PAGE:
In May, the tarpon are migrating north up the Gulf Coast along the beaches from south to north and will be in anywhere from eight feet of water to 15 feet. These fish are pouring out of the keys and traveling, so they’re schooled up and competitive and very hungry because they’re burning a lot of energy.
What we do is run the beach either north or south looking for schools of fish. The average school of tarpon can be anywhere from 80 to 200 fish and when you find one, shut down the motor at least 200 yards away and approach the school on your trolling motor or let them come to you so that you don’t spook them or make them aware of your presence so they won’t bite. Early morning and late afternoon/dusk are going to be when the fish feed best because of the lack of boat traffic and fishing pressure during those times.
Position your boat ahead of the school and off to one side so the school doesn’t just swim right up to the boat and spook. By staying off to one side, you can use your trolling motor to position the boat for your anglers to cast in front of the school and let the fish swim up to the baits like they would naturally. Do not bomb the tarpon by throwing baits right on their heads! Gifts from God do not fall out of the sky, and the fish know this and will spook or shut down if a crab or threadfin suddenly splats in the water on top of them. You’ll know when the school is spooked because they’ll slap their tails on the surface. If that happens, you should back away from the school, and either run up ahead of them several hundred yards or use your trolling motor to stay ahead of them until they calm down. If you chase them, they’ll just speed up and stop biting.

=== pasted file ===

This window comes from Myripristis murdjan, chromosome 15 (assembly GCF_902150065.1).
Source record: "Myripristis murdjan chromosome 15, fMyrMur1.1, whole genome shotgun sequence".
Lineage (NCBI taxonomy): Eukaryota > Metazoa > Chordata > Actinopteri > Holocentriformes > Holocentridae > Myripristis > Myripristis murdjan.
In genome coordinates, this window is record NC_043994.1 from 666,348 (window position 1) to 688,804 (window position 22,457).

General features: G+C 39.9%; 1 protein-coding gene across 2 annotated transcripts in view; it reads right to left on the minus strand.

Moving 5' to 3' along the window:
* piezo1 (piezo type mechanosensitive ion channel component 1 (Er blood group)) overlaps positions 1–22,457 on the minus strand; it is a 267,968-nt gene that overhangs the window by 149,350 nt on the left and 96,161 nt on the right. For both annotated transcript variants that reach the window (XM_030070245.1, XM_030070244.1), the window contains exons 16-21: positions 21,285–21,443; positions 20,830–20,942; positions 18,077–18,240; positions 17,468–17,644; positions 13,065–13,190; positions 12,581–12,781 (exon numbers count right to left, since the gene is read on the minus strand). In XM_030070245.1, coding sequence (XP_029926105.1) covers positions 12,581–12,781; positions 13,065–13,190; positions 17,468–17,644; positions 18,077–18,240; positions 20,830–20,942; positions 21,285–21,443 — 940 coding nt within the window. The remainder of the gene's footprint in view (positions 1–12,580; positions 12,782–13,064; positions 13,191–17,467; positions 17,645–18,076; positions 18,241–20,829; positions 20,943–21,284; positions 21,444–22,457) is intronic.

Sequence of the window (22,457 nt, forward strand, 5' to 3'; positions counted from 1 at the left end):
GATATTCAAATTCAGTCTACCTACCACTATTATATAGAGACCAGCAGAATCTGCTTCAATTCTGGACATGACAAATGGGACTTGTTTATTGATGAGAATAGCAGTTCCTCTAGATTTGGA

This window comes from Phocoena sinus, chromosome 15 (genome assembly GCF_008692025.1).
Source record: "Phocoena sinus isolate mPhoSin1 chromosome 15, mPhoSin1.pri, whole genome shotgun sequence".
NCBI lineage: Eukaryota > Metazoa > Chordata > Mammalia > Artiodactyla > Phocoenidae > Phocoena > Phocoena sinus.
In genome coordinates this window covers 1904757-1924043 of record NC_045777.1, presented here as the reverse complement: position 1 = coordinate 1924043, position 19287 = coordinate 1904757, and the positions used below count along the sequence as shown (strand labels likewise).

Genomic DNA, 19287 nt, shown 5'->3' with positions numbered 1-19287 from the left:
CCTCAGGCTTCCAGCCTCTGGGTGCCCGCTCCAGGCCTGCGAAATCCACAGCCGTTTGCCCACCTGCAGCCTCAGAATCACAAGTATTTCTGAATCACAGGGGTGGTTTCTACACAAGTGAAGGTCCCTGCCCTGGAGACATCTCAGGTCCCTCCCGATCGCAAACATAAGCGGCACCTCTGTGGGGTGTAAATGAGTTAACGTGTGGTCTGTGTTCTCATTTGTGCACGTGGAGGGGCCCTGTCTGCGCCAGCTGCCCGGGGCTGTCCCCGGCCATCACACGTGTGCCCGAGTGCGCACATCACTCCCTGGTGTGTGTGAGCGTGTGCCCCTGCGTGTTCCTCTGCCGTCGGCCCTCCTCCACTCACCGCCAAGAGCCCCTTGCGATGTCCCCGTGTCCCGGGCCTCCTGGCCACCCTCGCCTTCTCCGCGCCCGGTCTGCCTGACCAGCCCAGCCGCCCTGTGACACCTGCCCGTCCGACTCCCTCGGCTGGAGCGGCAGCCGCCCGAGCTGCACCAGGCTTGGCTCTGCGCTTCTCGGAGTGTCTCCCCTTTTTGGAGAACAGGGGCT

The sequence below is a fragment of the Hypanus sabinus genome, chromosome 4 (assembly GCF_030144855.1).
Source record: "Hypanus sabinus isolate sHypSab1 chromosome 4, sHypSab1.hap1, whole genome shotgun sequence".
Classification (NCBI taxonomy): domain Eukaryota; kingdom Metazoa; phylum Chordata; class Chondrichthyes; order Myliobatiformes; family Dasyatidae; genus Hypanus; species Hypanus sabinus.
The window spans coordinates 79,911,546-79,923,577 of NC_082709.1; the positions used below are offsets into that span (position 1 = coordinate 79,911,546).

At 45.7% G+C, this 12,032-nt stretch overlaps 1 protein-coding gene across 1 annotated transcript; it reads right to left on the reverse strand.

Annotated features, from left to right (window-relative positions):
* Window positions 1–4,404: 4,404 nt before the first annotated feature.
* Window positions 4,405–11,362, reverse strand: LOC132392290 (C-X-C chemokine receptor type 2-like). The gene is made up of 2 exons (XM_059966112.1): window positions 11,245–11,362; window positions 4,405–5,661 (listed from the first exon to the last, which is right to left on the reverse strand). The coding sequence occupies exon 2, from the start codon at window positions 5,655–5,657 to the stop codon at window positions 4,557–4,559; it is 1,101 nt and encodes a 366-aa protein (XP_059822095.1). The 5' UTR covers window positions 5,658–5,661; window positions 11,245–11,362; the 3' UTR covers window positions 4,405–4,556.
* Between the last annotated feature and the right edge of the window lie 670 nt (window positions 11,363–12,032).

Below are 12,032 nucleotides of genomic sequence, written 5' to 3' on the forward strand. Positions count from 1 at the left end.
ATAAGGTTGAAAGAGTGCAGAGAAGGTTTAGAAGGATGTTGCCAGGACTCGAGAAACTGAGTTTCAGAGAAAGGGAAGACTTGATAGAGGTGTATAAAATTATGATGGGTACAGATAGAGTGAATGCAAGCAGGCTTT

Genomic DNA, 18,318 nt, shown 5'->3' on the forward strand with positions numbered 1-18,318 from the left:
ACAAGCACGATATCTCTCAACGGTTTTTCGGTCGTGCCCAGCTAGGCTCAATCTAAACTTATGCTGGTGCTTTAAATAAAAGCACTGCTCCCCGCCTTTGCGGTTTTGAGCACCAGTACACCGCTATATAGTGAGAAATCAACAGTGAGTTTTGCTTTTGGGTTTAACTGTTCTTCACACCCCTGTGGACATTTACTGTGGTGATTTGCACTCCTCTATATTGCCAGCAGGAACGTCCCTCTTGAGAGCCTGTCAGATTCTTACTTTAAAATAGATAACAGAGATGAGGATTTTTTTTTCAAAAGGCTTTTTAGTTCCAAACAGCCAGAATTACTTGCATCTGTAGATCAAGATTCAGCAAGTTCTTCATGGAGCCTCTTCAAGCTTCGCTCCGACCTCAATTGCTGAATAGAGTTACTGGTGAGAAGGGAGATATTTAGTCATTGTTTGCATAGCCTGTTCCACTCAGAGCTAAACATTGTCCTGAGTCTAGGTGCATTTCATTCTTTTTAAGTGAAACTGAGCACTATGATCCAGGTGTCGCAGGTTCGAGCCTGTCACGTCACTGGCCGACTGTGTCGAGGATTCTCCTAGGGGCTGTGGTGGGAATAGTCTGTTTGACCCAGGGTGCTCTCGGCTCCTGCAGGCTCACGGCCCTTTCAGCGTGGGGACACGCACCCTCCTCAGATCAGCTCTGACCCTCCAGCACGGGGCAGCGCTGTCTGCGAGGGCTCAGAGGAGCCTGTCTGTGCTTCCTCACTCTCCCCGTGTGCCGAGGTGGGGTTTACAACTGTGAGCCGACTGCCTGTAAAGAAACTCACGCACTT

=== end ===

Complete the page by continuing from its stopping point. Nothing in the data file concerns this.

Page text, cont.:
The baits of choice for these fish are live crabs or threadfin herring or pinfish on 60 pound fluorocarbon leader and a 6/0 circle hook. You can freeline the baits or put them on a float—I like the float because we always know where out baits are in conjunction with the tarpon school. A lot of times a threadfin will see the tarpon approaching and swim out of their path, and because your line is in the water, you can’t tell where the bait is.
I like to fish them on 30-pound spinning tackle and an eight-foot rod with a 50 or 60-pound leader depending on the clarity of the water or if the fish are swimming by baits and not eating them. You’ll want the longer rod for making long casts with a live crab or threadfin. If the water is super clear or your baits are getting denied, you’ll want to drop to the lighter leader to get the bite. You may lose a fish or two, but at least you got the bite.
Our average fish is around 80 pounds, with fish pushing 140 pounds at times.
There’s an etiquette to fishing the tarpon on the beach that should be followed at all times. The first boat to find the school gets to fish it until they hook up. Stay a couple of hundred yards away from them at all times so you don’t spook the fish. Once they hook up and pull their fish away from the school, let the school move a couple of hundred yards to calm down and then move in and fish them.
Once you hook up, move away from the school so you pull your fish out of it. If your fish stays with the school, it’ll be harder to land, and also the next boat won’t be able to fish them. Try to stay close to the beach and don’t follow the fish out to deeper water if it tries to run to the west, as that will also prolong the fight. When you get the fish to the side of the boat, grab the leader and pull it to you, grab its mouth, remove the hook and pose it for a photo while in the water. Be sure to spend a few minutes reviving the fish before you let it go, so that you know it will survive. The fish you release today, may be the bigger fish you catch next year!